Social media use continues to be a hot topic in the education world. Four months ago, we posted about the Missouri law that banned electronic communication between students and teachers. Since then, the state repealed the ban and instead mandated that all Missouri school districts develop their own social networking policies.

Though no new laws have been introduced, school administrators around the country are seeking to create stricter guidelines for teacher-student interaction online. School boards in 12 states are updating or revising their social media policies this fall.

Teachers who use social media regularly worry that restrictive policies will limit their ability to engage students outside of the classroom. Other teachers take the opposite stance, feeling that firmer guidelines protect them.

Facebook Chief Security Officer Joe Sullivan offers some safe tips for teachers engaging in social media with their students:

Create a Friend List: You can create a Friend List called “Students” and adjust your privacy settings to control exactly what your students will see. For example, you might allow students to see your basic profile information, but not your tagged photos or wall posts.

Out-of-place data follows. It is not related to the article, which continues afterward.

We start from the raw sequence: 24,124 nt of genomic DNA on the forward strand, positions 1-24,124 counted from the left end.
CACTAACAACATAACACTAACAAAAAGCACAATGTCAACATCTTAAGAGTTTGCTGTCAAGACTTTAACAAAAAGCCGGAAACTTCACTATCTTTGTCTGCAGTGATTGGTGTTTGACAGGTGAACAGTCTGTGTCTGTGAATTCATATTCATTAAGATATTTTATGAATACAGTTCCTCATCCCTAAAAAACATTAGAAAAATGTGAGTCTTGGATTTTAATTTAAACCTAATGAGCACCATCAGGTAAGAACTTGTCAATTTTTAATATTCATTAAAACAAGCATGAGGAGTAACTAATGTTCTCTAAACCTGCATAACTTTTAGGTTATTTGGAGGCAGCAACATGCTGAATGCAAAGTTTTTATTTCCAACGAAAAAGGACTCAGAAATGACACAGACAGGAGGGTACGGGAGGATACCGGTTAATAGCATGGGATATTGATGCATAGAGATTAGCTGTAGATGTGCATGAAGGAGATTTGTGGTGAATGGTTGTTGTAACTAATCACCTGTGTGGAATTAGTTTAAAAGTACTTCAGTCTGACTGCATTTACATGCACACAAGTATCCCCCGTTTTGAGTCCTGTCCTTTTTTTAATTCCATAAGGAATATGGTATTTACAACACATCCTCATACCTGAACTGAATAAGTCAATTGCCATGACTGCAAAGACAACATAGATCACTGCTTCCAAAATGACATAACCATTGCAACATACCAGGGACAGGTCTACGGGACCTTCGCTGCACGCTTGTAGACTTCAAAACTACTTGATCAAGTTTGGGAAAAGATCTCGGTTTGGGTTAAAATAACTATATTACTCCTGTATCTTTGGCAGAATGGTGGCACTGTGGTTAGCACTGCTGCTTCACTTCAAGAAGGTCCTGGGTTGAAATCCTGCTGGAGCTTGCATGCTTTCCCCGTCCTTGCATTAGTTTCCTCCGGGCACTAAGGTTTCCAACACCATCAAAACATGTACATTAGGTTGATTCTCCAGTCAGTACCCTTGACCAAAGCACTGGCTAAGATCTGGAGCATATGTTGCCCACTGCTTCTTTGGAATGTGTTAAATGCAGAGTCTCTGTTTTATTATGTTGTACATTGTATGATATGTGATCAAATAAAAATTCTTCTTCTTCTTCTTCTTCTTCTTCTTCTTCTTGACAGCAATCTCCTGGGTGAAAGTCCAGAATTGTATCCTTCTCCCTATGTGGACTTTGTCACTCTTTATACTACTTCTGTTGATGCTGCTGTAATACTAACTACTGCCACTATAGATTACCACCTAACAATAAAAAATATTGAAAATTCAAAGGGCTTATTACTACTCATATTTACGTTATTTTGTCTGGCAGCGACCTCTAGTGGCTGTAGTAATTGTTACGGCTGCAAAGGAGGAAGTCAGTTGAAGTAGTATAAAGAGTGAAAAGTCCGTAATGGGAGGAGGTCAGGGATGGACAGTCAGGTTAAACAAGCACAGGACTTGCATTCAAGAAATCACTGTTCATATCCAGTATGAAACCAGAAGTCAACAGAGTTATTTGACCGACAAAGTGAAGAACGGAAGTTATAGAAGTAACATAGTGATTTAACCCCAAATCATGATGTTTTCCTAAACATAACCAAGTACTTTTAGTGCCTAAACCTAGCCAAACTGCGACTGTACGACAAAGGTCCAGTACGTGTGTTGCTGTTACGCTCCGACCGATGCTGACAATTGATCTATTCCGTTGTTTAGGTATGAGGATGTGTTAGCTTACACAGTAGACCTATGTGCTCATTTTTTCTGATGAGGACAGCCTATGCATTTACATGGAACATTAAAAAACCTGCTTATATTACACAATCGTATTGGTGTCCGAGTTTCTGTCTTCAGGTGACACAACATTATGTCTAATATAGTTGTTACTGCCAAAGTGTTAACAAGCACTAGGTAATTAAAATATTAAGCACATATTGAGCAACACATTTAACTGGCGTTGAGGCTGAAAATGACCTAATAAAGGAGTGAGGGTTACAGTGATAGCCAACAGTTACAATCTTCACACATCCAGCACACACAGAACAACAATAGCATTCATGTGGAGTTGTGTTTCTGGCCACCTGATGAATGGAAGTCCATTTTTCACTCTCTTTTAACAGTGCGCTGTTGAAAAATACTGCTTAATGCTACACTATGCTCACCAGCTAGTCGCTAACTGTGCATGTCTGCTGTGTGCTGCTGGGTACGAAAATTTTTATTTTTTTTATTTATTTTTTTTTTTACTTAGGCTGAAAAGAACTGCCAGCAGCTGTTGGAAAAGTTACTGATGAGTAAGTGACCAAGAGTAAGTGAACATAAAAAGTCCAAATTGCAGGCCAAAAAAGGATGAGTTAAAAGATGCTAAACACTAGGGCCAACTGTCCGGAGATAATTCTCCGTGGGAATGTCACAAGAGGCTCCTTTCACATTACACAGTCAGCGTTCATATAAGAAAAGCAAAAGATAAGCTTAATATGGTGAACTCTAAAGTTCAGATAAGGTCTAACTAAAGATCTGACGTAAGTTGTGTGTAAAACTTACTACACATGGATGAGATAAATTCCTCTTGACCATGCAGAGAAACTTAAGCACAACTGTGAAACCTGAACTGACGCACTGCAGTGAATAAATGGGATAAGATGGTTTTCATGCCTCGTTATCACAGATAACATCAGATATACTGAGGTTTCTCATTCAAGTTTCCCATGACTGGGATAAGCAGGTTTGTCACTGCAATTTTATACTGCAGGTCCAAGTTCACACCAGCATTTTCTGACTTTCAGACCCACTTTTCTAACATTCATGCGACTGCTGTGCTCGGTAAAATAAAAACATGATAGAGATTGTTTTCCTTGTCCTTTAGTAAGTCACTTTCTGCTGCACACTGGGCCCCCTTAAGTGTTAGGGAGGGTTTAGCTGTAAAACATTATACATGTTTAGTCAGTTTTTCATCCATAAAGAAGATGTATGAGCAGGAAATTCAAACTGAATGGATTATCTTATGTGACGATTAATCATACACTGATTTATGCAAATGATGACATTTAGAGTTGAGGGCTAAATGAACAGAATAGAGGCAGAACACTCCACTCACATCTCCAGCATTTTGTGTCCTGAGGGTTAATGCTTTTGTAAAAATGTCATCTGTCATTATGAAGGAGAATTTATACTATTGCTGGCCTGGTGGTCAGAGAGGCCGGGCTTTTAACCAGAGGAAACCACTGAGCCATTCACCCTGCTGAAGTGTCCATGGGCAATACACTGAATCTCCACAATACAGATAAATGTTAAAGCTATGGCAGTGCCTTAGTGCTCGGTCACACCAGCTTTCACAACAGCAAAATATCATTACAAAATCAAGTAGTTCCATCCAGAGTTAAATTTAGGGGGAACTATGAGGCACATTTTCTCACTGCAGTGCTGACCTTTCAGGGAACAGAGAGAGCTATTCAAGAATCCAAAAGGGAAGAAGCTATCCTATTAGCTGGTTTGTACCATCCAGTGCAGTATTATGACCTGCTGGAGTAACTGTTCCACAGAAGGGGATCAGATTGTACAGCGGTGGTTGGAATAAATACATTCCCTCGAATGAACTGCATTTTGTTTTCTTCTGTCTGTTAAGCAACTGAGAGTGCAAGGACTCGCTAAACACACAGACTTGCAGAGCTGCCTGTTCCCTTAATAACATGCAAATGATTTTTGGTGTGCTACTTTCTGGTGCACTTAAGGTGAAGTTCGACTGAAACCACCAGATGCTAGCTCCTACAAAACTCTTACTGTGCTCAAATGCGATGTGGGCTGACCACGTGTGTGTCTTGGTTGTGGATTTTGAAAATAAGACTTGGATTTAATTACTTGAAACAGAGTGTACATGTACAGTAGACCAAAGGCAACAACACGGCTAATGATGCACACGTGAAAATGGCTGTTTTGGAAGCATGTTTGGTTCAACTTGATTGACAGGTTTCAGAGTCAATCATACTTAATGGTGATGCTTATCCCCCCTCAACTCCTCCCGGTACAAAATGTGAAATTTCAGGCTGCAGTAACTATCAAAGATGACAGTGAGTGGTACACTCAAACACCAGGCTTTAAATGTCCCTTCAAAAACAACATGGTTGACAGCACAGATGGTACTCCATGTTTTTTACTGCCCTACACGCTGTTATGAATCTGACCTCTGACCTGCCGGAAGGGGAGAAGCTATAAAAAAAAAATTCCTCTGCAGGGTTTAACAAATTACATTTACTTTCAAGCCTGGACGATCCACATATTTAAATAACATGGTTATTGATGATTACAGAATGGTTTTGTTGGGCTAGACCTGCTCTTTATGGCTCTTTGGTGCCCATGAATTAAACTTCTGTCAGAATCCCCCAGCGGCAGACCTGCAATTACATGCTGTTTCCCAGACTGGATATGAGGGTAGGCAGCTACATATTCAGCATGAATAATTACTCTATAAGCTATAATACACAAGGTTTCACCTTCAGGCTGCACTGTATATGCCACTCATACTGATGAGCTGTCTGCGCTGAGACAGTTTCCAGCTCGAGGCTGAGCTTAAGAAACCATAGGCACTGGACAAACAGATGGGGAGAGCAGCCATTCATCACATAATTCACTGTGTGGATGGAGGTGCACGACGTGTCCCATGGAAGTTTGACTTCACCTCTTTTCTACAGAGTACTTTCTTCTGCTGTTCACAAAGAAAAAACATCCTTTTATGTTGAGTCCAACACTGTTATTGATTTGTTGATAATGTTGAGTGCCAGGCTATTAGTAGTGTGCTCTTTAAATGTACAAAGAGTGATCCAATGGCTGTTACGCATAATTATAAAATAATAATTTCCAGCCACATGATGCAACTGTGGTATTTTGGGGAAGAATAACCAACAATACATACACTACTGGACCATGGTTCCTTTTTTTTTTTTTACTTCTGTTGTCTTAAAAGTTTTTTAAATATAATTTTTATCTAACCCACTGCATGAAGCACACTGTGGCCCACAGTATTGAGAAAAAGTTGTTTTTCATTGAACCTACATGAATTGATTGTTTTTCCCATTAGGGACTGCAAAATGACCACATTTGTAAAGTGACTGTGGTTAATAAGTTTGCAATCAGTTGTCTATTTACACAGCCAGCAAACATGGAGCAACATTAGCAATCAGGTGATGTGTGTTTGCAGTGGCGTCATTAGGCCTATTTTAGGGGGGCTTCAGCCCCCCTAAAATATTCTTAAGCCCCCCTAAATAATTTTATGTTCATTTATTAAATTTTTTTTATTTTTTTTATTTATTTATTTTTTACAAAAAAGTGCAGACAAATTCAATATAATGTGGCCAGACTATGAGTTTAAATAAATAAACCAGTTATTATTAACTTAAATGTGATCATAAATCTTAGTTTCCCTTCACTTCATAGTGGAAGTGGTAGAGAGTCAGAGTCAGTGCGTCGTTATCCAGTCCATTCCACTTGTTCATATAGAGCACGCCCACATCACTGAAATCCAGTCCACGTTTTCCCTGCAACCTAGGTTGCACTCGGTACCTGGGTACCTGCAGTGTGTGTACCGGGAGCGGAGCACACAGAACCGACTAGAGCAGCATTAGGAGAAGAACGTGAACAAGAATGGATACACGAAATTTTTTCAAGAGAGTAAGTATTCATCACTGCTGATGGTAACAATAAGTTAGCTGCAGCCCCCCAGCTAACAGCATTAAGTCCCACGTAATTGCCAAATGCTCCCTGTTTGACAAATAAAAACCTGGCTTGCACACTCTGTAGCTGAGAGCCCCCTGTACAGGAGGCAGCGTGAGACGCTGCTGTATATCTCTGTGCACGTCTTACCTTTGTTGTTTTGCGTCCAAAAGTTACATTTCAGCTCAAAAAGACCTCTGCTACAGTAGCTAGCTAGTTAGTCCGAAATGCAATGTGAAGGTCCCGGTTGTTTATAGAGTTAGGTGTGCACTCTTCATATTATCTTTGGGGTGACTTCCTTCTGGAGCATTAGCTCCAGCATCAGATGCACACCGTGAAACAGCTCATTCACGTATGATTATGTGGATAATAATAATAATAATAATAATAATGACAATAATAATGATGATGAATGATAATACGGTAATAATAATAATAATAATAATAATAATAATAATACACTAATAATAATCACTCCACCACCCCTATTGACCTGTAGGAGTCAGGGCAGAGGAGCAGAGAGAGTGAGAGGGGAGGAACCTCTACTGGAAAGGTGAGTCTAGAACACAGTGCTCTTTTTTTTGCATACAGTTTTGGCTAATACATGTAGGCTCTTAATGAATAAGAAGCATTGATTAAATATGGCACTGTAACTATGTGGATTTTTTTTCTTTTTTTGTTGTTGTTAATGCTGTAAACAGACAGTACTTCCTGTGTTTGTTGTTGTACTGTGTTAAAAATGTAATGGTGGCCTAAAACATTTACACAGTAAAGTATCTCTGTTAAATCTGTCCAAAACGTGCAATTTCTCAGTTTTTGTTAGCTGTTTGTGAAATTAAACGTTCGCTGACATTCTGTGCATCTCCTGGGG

Use Facebook Groups: You can create a Facebook Group for a course you’re teaching or a specific class project, and invite all your students to join the group. That will provide a public way for you and your students to discuss relevant topics.

Notify Parents: It’s always a good idea to notify parents and receive their permission before asking students to join Facebook. Explain to parents exactly how the tool will be used in the classroom — and make sure all students are older than 13.

Do you think stricter social media policies limit teachers or protect them? What guidelines do you use in your social media interaction with students?